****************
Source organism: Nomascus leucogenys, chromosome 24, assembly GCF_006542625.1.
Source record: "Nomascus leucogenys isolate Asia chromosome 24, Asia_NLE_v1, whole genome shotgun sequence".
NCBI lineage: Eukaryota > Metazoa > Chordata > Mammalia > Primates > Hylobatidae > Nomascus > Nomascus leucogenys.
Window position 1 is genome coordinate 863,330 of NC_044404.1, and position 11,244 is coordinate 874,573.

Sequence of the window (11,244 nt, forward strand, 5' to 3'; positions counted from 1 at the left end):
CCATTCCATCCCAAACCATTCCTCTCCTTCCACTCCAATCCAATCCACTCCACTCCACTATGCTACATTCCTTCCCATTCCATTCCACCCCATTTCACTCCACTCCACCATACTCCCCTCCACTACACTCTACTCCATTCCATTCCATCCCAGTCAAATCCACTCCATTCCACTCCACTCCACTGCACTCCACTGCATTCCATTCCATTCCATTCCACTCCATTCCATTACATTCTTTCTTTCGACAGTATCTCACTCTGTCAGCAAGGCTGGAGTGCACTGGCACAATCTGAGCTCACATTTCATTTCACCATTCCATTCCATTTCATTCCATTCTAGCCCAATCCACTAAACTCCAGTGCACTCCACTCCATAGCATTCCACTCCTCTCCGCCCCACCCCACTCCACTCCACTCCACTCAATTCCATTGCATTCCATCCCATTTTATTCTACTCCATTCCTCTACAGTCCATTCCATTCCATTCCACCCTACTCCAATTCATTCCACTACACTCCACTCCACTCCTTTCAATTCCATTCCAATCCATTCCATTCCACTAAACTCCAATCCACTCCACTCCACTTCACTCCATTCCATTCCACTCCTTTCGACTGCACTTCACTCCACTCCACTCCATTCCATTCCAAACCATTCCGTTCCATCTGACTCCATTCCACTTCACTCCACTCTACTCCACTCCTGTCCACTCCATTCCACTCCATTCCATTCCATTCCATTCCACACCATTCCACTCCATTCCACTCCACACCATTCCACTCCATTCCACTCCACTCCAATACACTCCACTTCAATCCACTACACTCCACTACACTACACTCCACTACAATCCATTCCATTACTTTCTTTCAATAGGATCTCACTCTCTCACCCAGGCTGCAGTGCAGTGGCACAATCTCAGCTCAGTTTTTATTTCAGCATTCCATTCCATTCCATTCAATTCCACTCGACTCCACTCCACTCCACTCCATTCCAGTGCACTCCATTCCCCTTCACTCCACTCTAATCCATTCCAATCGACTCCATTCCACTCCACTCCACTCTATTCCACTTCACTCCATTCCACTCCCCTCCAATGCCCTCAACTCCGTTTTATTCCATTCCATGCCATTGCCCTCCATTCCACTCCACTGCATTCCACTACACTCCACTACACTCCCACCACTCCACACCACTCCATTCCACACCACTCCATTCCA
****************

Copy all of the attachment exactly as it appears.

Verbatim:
Source organism: Nomascus leucogenys, chromosome 24, assembly GCF_006542625.1.
Source record: "Nomascus leucogenys isolate Asia chromosome 24, Asia_NLE_v1, whole genome shotgun sequence".
NCBI lineage: Eukaryota > Metazoa > Chordata > Mammalia > Primates > Hylobatidae > Nomascus > Nomascus leucogenys.
Window position 1 is genome coordinate 863,330 of NC_044404.1, and position 11,244 is coordinate 874,573.

Sequence of the window (11,244 nt, forward strand, 5' to 3'; positions counted from 1 at the left end):
CCATTCCATCCCAAACCATTCCTCTCCTTCCACTCCAATCCAATCCACTCCACTCCACTATGCTACATTCCTTCCCATTCCATTCCACCCCATTTCACTCCACTCCACCATACTCCCCTCCACTACACTCTACTCCATTCCATTCCATCCCAGTCAAATCCACTCCATTCCACTCCACTCCACTGCACTCCACTGCATTCCATTCCATTCCATTCCACTCCATTCCATTACATTCTTTCTTTCGACAGTATCTCACTCTGTCAGCAAGGCTGGAGTGCACTGGCACAATCTGAGCTCACATTTCATTTCACCATTCCATTCCATTTCATTCCATTCTAGCCCAATCCACTAAACTCCAGTGCACTCCACTCCATAGCATTCCACTCCTCTCCGCCCCACCCCACTCCACTCCACTCCACTCAATTCCATTGCATTCCATCCCATTTTATTCTACTCCATTCCTCTACAGTCCATTCCATTCCATTCCACCCTACTCCAATTCATTCCACTACACTCCACTCCACTCCTTTCAATTCCATTCCAATCCATTCCATTCCACTAAACTCCAATCCACTCCACTCCACTTCACTCCATTCCATTCCACTCCTTTCGACTGCACTTCACTCCACTCCACTCCATTCCATTCCAAACCATTCCGTTCCATCTGACTCCATTCCACTTCACTCCACTCTACTCCACTCCTGTCCACTCCATTCCACTCCATTCCATTCCATTCCATTCCACACCATTCCACTCCATTCCACTCCACACCATTCCACTCCATTCCACTCCACTCCAATACACTCCACTTCAATCCACTACACTCCACTACACTACACTCCACTACAATCCATTCCATTACTTTCTTTCAATAGGATCTCACTCTCTCACCCAGGCTGCAGTGCAGTGGCACAATCTCAGCTCAGTTTTTATTTCAGCATTCCATTCCATTCCATTCAATTCCACTCGACTCCACTCCACTCCACTCCATTCCAGTGCACTCCATTCCCCTTCACTCCACTCTAATCCATTCCAATCGACTCCATTCCACTCCACTCCACTCTATTCCACTTCACTCCATTCCACTCCCCTCCAATGCCCTCAACTCCGTTTTATTCCATTCCATGCCATTGCCCTCCATTCCACTCCACTGCATTCCACTACACTCCACTACACTCCCACCACTCCACACCACTCCATTCCACACCACTCCATTCCA